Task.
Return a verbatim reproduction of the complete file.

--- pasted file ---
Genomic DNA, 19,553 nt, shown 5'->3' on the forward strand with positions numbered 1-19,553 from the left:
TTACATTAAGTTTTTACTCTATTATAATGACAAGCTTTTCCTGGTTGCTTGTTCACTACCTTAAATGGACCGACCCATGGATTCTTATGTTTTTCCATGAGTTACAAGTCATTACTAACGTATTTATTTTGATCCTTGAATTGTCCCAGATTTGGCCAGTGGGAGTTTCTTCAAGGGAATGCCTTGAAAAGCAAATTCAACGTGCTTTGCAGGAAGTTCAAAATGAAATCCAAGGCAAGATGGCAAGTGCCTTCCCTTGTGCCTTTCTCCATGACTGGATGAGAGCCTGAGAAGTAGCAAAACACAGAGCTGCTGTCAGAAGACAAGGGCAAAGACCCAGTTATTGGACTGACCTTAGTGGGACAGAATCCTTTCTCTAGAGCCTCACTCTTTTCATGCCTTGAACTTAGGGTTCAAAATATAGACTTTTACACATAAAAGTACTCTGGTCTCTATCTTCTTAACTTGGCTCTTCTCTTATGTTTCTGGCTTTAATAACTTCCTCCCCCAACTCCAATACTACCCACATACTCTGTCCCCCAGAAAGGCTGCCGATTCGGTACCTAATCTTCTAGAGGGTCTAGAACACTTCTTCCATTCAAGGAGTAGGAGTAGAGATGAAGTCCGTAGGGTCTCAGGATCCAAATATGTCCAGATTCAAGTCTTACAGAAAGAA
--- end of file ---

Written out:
Genomic DNA, 19,553 nt, shown 5'->3' on the forward strand with positions numbered 1-19,553 from the left:
TTACATTAAGTTTTTACTCTATTATAATGACAAGCTTTTCCTGGTTGCTTGTTCACTACCTTAAATGGACCGACCCATGGATTCTTATGTTTTTCCATGAGTTACAAGTCATTACTAACGTATTTATTTTGATCCTTGAATTGTCCCAGATTTGGCCAGTGGGAGTTTCTTCAAGGGAATGCCTTGAAAAGCAAATTCAACGTGCTTTGCAGGAAGTTCAAAATGAAATCCAAGGCAAGATGGCAAGTGCCTTCCCTTGTGCCTTTCTCCATGACTGGATGAGAGCCTGAGAAGTAGCAAAACACAGAGCTGCTGTCAGAAGACAAGGGCAAAGACCCAGTTATTGGACTGACCTTAGTGGGACAGAATCCTTTCTCTAGAGCCTCACTCTTTTCATGCCTTGAACTTAGGGTTCAAAATATAGACTTTTACACATAAAAGTACTCTGGTCTCTATCTTCTTAACTTGGCTCTTCTCTTATGTTTCTGGCTTTAATAACTTCCTCCCCCAACTCCAATACTACCCACATACTCTGTCCCCCAGAAAGGCTGCCGATTCGGTACCTAATCTTCTAGAGGGTCTAGAACACTTCTTCCATTCAAGGAGTAGGAGTAGAGATGAAGTCCGTAGGGTCTCAGGATCCAAATATGTCCAGATTCAAGTCTTACAGAAAGAA